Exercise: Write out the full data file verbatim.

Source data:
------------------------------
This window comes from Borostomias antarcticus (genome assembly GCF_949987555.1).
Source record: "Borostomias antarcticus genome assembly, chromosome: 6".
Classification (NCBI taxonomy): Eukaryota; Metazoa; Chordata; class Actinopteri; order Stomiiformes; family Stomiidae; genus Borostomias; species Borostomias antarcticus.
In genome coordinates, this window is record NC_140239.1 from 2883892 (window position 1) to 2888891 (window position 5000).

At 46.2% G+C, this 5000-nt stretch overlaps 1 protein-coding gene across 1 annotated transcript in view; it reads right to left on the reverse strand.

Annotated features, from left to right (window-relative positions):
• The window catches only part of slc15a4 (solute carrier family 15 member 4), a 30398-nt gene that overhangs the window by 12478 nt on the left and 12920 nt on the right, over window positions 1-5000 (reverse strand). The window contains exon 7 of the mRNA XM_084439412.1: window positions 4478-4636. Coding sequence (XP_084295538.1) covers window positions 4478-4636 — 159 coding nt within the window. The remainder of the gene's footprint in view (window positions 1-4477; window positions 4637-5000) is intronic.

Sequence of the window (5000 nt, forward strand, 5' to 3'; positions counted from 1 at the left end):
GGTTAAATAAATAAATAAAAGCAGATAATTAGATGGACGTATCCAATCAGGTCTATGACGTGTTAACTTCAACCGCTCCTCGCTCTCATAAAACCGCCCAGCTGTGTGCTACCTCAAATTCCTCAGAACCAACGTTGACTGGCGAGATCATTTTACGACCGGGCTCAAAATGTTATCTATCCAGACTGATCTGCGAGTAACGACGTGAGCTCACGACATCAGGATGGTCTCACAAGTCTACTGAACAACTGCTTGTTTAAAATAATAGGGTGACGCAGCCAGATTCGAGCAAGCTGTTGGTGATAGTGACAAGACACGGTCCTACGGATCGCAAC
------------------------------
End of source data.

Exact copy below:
This window comes from Borostomias antarcticus (genome assembly GCF_949987555.1).
Source record: "Borostomias antarcticus genome assembly, chromosome: 6".
Classification (NCBI taxonomy): Eukaryota; Metazoa; Chordata; class Actinopteri; order Stomiiformes; family Stomiidae; genus Borostomias; species Borostomias antarcticus.
In genome coordinates, this window is record NC_140239.1 from 2883892 (window position 1) to 2888891 (window position 5000).

At 46.2% G+C, this 5000-nt stretch overlaps 1 protein-coding gene across 1 annotated transcript in view; it reads right to left on the reverse strand.

Annotated features, from left to right (window-relative positions):
• The window catches only part of slc15a4 (solute carrier family 15 member 4), a 30398-nt gene that overhangs the window by 12478 nt on the left and 12920 nt on the right, over window positions 1-5000 (reverse strand). The window contains exon 7 of the mRNA XM_084439412.1: window positions 4478-4636. Coding sequence (XP_084295538.1) covers window positions 4478-4636 — 159 coding nt within the window. The remainder of the gene's footprint in view (window positions 1-4477; window positions 4637-5000) is intronic.

Sequence of the window (5000 nt, forward strand, 5' to 3'; positions counted from 1 at the left end):
GGTTAAATAAATAAATAAAAGCAGATAATTAGATGGACGTATCCAATCAGGTCTATGACGTGTTAACTTCAACCGCTCCTCGCTCTCATAAAACCGCCCAGCTGTGTGCTACCTCAAATTCCTCAGAACCAACGTTGACTGGCGAGATCATTTTACGACCGGGCTCAAAATGTTATCTATCCAGACTGATCTGCGAGTAACGACGTGAGCTCACGACATCAGGATGGTCTCACAAGTCTACTGAACAACTGCTTGTTTAAAATAATAGGGTGACGCAGCCAGATTCGAGCAAGCTGTTGGTGATAGTGACAAGACACGGTCCTACGGATCGCAAC